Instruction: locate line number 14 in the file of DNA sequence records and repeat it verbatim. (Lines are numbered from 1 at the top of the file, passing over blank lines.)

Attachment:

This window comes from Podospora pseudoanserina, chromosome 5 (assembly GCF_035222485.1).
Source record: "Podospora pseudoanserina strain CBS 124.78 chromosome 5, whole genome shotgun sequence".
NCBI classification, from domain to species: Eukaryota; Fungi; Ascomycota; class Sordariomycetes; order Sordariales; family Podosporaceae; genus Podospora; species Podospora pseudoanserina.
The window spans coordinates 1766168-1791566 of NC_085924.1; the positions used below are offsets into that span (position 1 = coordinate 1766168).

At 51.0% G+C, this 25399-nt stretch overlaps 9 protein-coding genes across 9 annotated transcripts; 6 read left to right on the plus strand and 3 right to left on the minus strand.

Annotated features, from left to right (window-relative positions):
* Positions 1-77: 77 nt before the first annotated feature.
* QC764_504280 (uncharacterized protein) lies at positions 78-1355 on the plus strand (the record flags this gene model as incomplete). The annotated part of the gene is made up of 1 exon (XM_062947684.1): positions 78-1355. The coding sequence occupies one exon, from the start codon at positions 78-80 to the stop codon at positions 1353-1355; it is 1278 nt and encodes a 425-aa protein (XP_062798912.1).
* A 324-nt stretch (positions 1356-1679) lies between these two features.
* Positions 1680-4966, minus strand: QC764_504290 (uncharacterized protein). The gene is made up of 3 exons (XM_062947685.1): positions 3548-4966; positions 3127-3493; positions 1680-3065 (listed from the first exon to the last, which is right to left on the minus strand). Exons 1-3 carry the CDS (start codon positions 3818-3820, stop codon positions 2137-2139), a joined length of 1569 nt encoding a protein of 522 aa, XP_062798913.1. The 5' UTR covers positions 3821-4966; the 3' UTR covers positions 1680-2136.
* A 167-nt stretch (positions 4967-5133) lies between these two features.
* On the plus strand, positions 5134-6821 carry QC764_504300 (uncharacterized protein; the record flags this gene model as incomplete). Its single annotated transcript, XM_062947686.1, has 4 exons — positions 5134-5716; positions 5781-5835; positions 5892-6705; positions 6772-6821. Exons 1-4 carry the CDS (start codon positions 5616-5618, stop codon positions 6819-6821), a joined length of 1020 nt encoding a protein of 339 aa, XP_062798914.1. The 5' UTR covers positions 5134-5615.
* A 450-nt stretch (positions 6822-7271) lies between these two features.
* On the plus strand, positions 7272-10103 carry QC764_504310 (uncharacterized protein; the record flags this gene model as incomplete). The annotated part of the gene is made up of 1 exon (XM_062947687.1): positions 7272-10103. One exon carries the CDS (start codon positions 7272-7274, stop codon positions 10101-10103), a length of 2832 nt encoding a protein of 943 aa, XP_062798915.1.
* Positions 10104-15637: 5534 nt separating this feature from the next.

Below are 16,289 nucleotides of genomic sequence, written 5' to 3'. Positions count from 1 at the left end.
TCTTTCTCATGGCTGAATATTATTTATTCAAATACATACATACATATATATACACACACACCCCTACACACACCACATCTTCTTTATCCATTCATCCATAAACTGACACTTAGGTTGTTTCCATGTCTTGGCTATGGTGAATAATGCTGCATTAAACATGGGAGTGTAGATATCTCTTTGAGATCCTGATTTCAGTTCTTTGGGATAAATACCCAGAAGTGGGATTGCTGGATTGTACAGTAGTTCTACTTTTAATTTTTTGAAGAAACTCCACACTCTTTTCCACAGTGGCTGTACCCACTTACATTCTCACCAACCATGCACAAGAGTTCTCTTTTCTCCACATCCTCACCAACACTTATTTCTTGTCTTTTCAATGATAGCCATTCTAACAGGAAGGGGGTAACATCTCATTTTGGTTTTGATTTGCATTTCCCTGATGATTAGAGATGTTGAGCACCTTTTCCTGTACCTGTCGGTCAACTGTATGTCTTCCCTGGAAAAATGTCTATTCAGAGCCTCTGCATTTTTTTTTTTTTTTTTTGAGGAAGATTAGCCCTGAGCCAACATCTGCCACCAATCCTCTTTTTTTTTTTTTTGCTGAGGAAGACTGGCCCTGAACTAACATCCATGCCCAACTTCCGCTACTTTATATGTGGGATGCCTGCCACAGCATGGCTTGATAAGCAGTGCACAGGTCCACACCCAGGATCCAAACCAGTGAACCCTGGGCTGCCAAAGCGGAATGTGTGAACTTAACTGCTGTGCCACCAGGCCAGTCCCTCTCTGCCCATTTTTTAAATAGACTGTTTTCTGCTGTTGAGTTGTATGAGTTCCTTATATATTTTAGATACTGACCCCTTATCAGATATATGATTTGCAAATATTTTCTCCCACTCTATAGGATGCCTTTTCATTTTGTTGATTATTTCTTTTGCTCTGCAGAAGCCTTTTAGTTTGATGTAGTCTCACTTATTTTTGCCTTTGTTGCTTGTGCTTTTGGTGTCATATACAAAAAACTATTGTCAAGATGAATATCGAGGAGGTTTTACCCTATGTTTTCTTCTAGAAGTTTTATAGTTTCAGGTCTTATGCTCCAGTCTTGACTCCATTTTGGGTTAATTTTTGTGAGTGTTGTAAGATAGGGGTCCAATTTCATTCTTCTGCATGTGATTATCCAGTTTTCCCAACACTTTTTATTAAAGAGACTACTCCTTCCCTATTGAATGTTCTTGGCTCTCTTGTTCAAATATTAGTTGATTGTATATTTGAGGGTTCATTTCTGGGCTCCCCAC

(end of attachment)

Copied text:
* On the plus strand, positions 7272-10103 carry QC764_504310 (uncharacterized protein; the record flags this gene model as incomplete). The annotated part of the gene is made up of 1 exon (XM_062947687.1): positions 7272-10103. One exon carries the CDS (start codon positions 7272-7274, stop codon positions 10101-10103), a length of 2832 nt encoding a protein of 943 aa, XP_062798915.1.